Love Them Both!
By Annette Rey
You can break writer’s block by combining another subject you love with your primary desire to write work that flows. To this end, science facts will get me writing.
On 3/30/19 I posted Will Writer’s Digest Die?, an article informing that F&W Media, the publisher of Writer’s Digest, has announced Chapter 11 bankruptcy and unless another interest buys the magazine, writers of the world will lose a valuable resource.
What do these first two paragraphs have to do with one another? Read on.
I am excited to report that I have continued receiving issues of Writer’s Digest and September’s issue is on the rack at Barnes and Noble. That issue has an article in it that intrigues me and is linked to scientific studies, titled 10 Scientifically Proven Ways to Beat Writer’s Block. Naturally, I wanted to investigate these claims.
Number 1 of the article, Repetitive Action Relaxes, written by Estelle Erasmus speaks of engaging in mind wandering activities like folding laundry and doing dishes, to tap into your writing creativity. The link for Number 1 is:
This is impressive as it is from the National Institutes of Health, an extremely reliable source of information. I read this abstract (written by Kalina Christoff, Alan M. Gordon, Jonathan Smallwood, Rachelle Smith, and Jonathan W. Schooler) and pulled two quotes from it that support the claim of Ms. Erasmus. “…suggests that mind wandering may evoke a unique mental state that may allow otherwise opposing networks to work in cooperation.” And “…off-task thought and its relation to executive resources.” These remarks indicate that while the mind seems idle, it really is working and can activate executive functions. This would account for our Eureka! moments when an idea flashes into our brains and we use our conscious minds to pick up the laptop and begin tapping.
I especially like Number 6 of the article, Water Washes Your Blocks Away, with the link: https://open.buffer.com/shower-thoughts-science-of-creativity/. This web article by Leo Widrich quotes researchers and scientists who say the act of showering (and exercising, driving, etc.) produces dopamine in our brains which stimulates creative thought. I experience genius moments in the shower! Memories from childhood flash into my brain, names, dates, family interactions, new ideas, and I can interconnect all of them. Stories are born! This happens consistently and I have asked myself, out loud, what is causing this? Well, now I know. Dopamine flow. I intend to get very wet, very often!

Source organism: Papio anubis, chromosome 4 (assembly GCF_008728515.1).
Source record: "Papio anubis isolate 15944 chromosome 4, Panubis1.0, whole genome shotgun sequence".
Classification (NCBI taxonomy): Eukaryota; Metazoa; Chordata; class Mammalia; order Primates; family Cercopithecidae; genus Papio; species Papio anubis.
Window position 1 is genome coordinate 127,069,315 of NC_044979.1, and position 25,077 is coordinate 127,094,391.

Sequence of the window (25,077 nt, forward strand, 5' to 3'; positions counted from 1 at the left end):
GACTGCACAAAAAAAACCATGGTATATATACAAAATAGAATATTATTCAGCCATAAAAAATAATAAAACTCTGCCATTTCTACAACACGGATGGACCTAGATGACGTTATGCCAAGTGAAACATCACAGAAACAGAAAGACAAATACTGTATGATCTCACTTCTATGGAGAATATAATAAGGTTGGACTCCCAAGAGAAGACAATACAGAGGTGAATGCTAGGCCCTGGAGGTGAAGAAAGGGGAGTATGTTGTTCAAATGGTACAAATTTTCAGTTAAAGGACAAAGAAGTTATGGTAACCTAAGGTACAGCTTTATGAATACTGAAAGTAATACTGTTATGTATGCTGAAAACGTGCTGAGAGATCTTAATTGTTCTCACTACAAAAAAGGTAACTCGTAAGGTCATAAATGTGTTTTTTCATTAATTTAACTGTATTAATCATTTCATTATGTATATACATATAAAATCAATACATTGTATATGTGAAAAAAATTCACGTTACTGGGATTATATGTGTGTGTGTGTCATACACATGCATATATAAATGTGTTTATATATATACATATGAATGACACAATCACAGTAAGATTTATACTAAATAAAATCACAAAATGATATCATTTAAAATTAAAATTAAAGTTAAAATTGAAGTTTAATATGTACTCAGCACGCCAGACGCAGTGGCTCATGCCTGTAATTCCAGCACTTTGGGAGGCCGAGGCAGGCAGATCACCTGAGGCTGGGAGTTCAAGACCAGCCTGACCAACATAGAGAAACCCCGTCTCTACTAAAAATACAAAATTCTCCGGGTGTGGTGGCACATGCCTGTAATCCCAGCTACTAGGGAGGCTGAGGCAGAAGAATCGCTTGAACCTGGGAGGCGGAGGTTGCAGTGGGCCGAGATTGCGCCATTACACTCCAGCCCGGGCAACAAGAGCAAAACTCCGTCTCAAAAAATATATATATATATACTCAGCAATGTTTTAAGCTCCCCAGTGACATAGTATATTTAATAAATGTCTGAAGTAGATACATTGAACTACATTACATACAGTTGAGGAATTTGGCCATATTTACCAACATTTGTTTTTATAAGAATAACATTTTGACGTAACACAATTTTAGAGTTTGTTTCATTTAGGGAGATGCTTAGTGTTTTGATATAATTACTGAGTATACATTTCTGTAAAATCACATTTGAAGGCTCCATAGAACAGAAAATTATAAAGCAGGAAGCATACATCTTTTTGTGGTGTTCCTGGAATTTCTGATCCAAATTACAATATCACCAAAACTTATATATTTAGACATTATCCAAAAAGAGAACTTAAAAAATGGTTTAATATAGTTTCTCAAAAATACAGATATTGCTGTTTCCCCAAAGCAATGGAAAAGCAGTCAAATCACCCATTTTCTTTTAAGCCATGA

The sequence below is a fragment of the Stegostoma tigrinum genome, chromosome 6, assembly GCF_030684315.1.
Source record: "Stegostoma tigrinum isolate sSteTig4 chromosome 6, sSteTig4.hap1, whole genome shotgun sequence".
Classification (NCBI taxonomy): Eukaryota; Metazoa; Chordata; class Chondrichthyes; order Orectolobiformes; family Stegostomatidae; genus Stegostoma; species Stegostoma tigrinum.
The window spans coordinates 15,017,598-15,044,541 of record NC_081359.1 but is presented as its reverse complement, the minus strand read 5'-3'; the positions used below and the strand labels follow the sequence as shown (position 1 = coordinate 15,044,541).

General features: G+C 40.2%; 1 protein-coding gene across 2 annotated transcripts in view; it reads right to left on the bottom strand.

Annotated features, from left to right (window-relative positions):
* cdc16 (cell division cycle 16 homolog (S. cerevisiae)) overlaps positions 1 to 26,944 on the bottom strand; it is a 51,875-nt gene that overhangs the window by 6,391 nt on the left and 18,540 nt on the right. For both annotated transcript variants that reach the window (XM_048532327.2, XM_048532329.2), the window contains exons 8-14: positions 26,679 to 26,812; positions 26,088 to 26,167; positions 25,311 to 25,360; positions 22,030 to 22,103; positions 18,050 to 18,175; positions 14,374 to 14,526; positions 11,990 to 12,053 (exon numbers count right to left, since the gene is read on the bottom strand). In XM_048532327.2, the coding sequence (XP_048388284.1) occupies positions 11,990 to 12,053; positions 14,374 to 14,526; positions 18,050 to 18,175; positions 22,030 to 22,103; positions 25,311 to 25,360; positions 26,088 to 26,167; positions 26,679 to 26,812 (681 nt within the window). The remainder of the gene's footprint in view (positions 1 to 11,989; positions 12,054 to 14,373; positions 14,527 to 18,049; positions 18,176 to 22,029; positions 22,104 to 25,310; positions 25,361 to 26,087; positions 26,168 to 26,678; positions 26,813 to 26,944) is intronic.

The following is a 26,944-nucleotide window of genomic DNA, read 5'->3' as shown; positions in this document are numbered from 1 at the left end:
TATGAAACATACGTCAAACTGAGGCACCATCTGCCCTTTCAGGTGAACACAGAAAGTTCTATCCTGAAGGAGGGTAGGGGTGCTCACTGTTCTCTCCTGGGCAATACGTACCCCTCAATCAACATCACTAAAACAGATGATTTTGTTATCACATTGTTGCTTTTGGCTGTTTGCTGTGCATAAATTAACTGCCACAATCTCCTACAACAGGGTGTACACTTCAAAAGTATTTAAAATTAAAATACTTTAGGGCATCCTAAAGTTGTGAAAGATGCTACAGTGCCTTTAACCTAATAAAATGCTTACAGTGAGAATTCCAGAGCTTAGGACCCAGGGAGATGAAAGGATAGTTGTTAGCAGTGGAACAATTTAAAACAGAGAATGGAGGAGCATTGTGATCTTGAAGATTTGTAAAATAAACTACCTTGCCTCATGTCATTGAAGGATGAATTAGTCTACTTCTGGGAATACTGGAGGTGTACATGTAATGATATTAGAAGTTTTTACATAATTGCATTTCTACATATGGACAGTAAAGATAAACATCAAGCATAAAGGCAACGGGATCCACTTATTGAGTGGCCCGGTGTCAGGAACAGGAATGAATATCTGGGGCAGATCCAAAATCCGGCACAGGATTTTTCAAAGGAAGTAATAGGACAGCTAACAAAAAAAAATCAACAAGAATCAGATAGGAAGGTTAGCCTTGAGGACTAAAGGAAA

So as a nudge to you to no longer put up with writer’s block, gather some scientific information and know that your brain can overcome any challenge. New information, like perhaps detailed here, can give birth to fresh ways of looking at things you have taken for granted. Combining your love of one subject to your love of writing is another way to inspire epic writing sessions.
Stop by your nearest book store and open up the September issue of Writer’s Digest and give this article an in-depth study. Check out the links.
Learn. Focus. Write.
I love this post My personal cure for block is taking a walking around the block a few times and have done so even at three in the morning.
I also have a less scientific method. If I am blocked I start writing down random words, somehow they start making sentences and the wall is broken
Love the post
Stay well and laugh when you can
What a sweet response. Keep in touch with my site. I have some great ideas coming up in line with your writing random words, but adding more fun to the effort. Sorry for the delay in responding to you. I am now back from an absence. Stay tuned!
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